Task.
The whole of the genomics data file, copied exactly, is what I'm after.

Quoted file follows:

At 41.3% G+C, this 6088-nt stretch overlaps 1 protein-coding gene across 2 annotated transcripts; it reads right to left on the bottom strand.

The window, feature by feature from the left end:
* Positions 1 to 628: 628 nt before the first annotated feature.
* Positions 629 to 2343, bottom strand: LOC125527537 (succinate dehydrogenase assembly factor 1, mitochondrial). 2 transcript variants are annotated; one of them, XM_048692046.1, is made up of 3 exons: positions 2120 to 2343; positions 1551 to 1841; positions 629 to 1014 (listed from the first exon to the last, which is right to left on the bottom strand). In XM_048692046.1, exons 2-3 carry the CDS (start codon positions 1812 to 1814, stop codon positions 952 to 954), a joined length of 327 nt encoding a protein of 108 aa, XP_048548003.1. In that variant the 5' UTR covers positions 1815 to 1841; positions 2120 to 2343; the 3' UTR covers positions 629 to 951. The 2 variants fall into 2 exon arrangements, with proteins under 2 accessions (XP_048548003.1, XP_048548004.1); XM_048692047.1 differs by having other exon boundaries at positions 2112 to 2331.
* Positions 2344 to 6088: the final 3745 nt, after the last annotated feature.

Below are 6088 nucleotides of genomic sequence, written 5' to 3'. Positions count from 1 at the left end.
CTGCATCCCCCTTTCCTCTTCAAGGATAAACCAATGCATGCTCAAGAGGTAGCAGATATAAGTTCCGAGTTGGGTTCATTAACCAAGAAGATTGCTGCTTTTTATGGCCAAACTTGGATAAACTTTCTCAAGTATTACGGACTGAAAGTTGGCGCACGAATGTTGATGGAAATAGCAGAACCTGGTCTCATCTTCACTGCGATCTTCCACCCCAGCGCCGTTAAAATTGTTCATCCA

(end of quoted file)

At 41.3% G+C, this 6088-nt stretch overlaps 1 protein-coding gene across 2 annotated transcripts; it reads right to left on the bottom strand.

The window, feature by feature from the left end:
* Positions 1 to 628: 628 nt before the first annotated feature.
* Positions 629 to 2343, bottom strand: LOC125527537 (succinate dehydrogenase assembly factor 1, mitochondrial). 2 transcript variants are annotated; one of them, XM_048692046.1, is made up of 3 exons: positions 2120 to 2343; positions 1551 to 1841; positions 629 to 1014 (listed from the first exon to the last, which is right to left on the bottom strand). In XM_048692046.1, exons 2-3 carry the CDS (start codon positions 1812 to 1814, stop codon positions 952 to 954), a joined length of 327 nt encoding a protein of 108 aa, XP_048548003.1. In that variant the 5' UTR covers positions 1815 to 1841; positions 2120 to 2343; the 3' UTR covers positions 629 to 951. The 2 variants fall into 2 exon arrangements, with proteins under 2 accessions (XP_048548003.1, XP_048548004.1); XM_048692047.1 differs by having other exon boundaries at positions 2112 to 2331.
* Positions 2344 to 6088: the final 3745 nt, after the last annotated feature.

Below are 6088 nucleotides of genomic sequence, written 5' to 3'. Positions count from 1 at the left end.
CTGCATCCCCCTTTCCTCTTCAAGGATAAACCAATGCATGCTCAAGAGGTAGCAGATATAAGTTCCGAGTTGGGTTCATTAACCAAGAAGATTGCTGCTTTTTATGGCCAAACTTGGATAAACTTTCTCAAGTATTACGGACTGAAAGTTGGCGCACGAATGTTGATGGAAATAGCAGAACCTGGTCTCATCTTCACTGCGATCTTCCACCCCAGCGCCGTTAAAATTGTTCATCCA